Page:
mirror of https://github.com/rkd77/elinks.git synced 2024-07-19 15:34:27 -04:00
Jonas Fonseca 0a844e6534 Drop useless comment block now that CVS Id tags are gone
... also drop comment about hacking.txt being extended gradually. AsciiDoc
burps on it and it really is kind of a boot message.
2006-01-03 14:28:26 +01:00

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URL Shortcuts in ELinks
One extremely useful and convenient feature in ELinks, which may not be very
well known, is so-called URL rewriting. If you give ELinks a URL (by passing it
on the command line, through the -remote magic device or, most frequently, by
typing it to the Goto URL dialog), it has the ability to mangle it in certain
ways before processing it. This mangling is called URI rewriting.
What it does
The URI rewriting can expand certain URL shortcuts to complete URLs. For
example, if you type 'sd' to the Goto URL dialog, it will be rewritten to:
first, and then loaded. /.'s front page will be displayed.
Further, if you type 'g elinks' to the Goto URL dialog, it will be rewritten to:
and then loaded, therefore, a Google search for the keyword 'elinks' will be
performed. Note that you can separate the 'g' by either a space or a colon, so
'g:elinks' will do the exact same thing.
A large number of those shortcuts are already defined for you. You can browse
Protocols :: URI Rewriting :: Dumb/Smart prefixes in the Options Manager for
a complete listing of already defined shortcuts (press the [Info] button on
a shortcut to see what it will be rewritten to). See below for details on how
to enable or disable this rewriting and how to define your own shortcuts.
How it works
All the URI rewriting can be controlled by options in the 'protocol.rewrite'
option tree.
In the case of 'sd', a URI rewriting mechanism called 'dumb prefixes' is used.
If protocol.rewrite.enable-dumb is true, ELinks looks at the contents of the
protocol.rewrite.dumb.* tree, and if it finds option protocol.rewrite.dumb.sd,
it will use its value as the target URI.
Therefore, more generally speaking, if ELinks looks at
protocol.rewrite.dumb.<typed_string>, and if it exists, will replace the
entered URI with it. These dumb prefixes can be used as a kind of alternative
bookmark systen - if you want to have fast access to a certain site and you
don't want to spend a while navigating the bookmarks manager, you can just fire
up the Goto URL dialog, type the shortcut and there you go.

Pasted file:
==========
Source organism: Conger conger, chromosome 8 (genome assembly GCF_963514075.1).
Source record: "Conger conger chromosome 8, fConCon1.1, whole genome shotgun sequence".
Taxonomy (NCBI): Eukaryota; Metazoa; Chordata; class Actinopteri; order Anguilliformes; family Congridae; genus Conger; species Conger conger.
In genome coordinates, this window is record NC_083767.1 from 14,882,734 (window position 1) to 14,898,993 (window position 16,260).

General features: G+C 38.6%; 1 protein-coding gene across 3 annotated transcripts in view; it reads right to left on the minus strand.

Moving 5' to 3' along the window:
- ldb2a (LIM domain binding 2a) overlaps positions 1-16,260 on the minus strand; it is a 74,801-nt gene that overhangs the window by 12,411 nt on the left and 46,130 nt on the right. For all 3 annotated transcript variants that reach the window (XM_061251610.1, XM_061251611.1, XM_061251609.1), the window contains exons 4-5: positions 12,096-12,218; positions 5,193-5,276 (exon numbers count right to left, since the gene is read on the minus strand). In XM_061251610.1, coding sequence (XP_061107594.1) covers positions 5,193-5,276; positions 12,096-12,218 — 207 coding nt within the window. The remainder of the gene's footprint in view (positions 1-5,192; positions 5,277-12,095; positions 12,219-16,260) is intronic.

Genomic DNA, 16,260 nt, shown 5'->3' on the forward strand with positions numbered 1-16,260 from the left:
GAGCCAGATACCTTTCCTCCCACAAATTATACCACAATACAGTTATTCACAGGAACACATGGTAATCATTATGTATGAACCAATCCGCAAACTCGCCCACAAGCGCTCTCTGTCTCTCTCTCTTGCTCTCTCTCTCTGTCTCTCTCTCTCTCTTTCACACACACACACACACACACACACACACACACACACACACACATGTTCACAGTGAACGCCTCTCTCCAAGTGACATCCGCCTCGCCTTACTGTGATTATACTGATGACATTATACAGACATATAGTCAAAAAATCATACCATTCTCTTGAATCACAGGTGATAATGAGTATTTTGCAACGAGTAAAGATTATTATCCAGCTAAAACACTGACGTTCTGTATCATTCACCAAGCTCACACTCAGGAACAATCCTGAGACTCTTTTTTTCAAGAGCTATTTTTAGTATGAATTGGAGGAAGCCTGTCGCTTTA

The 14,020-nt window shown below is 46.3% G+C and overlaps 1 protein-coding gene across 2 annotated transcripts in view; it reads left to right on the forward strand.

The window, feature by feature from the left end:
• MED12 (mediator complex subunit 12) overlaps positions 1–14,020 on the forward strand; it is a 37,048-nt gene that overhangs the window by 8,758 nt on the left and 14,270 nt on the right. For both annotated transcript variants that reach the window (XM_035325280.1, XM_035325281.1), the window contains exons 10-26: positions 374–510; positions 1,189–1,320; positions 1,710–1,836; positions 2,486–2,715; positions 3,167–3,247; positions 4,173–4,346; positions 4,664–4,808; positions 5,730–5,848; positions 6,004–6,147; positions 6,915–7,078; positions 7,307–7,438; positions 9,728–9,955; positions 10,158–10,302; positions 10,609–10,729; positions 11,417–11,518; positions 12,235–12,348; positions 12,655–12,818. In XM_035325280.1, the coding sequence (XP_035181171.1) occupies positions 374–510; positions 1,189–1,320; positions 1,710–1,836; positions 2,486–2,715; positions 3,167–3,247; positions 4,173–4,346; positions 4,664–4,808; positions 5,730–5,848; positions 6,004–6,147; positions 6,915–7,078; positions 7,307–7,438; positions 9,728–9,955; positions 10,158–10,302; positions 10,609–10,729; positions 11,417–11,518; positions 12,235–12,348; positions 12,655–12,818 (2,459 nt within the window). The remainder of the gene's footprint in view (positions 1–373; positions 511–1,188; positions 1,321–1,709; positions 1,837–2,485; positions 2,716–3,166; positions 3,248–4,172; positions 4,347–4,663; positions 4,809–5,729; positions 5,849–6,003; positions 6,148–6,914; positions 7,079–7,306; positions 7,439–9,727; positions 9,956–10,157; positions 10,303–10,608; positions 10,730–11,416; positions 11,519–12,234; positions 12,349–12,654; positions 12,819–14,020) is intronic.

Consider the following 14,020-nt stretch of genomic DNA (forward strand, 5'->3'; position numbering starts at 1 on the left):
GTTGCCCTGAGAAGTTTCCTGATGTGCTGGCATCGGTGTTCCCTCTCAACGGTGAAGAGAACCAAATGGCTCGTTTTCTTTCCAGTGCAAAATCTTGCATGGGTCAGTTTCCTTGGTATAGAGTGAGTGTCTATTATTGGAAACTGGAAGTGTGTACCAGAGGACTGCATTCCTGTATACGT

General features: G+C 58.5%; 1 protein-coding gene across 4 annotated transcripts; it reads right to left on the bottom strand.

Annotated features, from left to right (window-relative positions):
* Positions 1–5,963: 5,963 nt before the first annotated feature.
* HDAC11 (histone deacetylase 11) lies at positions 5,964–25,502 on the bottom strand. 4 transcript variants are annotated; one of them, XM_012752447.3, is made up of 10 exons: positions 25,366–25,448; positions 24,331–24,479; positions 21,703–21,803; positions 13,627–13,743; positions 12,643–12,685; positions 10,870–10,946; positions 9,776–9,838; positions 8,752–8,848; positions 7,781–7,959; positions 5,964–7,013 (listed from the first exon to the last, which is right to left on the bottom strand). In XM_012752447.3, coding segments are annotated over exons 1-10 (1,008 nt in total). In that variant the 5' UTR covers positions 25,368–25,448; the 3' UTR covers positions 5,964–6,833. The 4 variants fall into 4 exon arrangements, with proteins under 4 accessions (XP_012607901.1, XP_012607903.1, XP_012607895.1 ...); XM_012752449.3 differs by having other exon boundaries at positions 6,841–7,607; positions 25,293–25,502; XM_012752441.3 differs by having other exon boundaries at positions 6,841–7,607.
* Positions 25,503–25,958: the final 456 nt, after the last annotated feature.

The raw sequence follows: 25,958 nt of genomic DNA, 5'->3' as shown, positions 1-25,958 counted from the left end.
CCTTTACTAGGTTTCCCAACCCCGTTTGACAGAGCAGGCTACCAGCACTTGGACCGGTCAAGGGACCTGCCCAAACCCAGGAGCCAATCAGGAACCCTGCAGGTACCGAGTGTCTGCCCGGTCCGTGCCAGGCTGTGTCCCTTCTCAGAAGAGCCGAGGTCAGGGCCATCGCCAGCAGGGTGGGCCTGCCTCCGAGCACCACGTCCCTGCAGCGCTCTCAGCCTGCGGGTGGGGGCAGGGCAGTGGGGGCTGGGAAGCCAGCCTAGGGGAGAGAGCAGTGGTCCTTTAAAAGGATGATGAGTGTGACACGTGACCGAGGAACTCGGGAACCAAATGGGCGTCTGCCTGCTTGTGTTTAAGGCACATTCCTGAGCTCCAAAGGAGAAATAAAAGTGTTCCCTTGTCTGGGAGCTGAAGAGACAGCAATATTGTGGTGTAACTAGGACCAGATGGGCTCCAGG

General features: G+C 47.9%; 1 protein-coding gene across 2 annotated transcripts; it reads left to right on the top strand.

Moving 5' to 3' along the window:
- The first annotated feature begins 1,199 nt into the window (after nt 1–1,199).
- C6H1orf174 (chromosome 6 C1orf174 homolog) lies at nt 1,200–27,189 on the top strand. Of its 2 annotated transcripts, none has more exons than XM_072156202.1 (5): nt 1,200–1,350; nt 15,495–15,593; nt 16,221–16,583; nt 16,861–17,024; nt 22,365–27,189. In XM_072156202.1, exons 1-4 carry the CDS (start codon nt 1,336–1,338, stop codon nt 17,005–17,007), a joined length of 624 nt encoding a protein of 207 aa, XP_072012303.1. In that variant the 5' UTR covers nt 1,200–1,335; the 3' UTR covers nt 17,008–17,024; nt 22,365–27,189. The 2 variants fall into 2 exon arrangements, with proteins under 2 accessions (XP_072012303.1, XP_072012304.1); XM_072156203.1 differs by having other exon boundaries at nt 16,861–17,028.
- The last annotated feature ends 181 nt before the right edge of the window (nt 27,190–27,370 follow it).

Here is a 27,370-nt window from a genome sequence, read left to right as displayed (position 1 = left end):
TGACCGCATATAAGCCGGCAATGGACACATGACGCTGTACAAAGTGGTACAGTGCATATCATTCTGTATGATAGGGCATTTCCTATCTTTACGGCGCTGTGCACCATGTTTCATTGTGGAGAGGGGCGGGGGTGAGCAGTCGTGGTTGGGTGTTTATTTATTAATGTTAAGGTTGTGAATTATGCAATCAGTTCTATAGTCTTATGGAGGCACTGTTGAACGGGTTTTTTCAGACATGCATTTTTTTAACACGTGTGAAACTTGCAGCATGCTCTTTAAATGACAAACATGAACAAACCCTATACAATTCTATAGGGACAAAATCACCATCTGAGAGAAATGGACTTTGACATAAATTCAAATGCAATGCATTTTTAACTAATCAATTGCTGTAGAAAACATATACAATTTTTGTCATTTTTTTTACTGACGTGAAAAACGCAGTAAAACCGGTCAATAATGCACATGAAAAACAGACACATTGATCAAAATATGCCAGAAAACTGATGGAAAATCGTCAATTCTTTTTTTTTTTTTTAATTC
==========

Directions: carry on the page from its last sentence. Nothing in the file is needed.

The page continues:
A dumb prefix can contain '%c', which will be replaced by the URI of the current
document. This is used, for example, in the 'arc' dumb-prefix, which provides
a shortcut to the Wayback machine at archive.org.
In the case of 'g', a slightly different URI rewriting mechanism called 'smart
prefixes' is used. If protocol.rewrite.enable-smart is true, ELinks looks at
the contents of the protocol.rewrite.smart tree and, if it finds option
protocol.rewrite.smart.g, it will use its value as the target URI.
The difference is that the smart prefixes can take arguments and reference them
in the target URI. As with dumb prefixes, '%c' in the URI means the current
address. Additionally, '%s' will be substituted by the whole string following
the prefix ('elinks' in the 'g' example above; '%s' is by far the most
frequently used expansion), while you can reference individual space-separated
arguments with the codes '%0' thru '%9'. Finally, if you want a plain % to the
resulting URI, use '%%'.
Note that the prefix searched in the protocol.rewrite.smart tree is everything
in the typed address up to the first space or colon (so 'bug:123' and 'bug 123'
are identical). These prefixes are generally useful for searching anything very
fast - be it Google ('g:foo', 'gi:foo', 'gr:foo', ...), ELinks Bugzilla bugs
('bug:1234'), the RFC database ('cr:foo'), or the Czech-English dictionary
('czen:foo'). The only limit is your imagination.
Alternative URI rewriting mechanisms
In the past, before this was implemented, Lua scripting did the job. And you
still have complete control over the URI in the internal scripting goto-url
hook. The advantages are clear - you get complete control over the URI and you
can do many more interesting things with it. For example, there are some very
advanced CVSweb and Debian package database URI prefixes implemented in the
sample Lua hooks file. The one disadvantage to this is that you must have Lua
scripting enabled in order to make use of it, and many users don't have Lua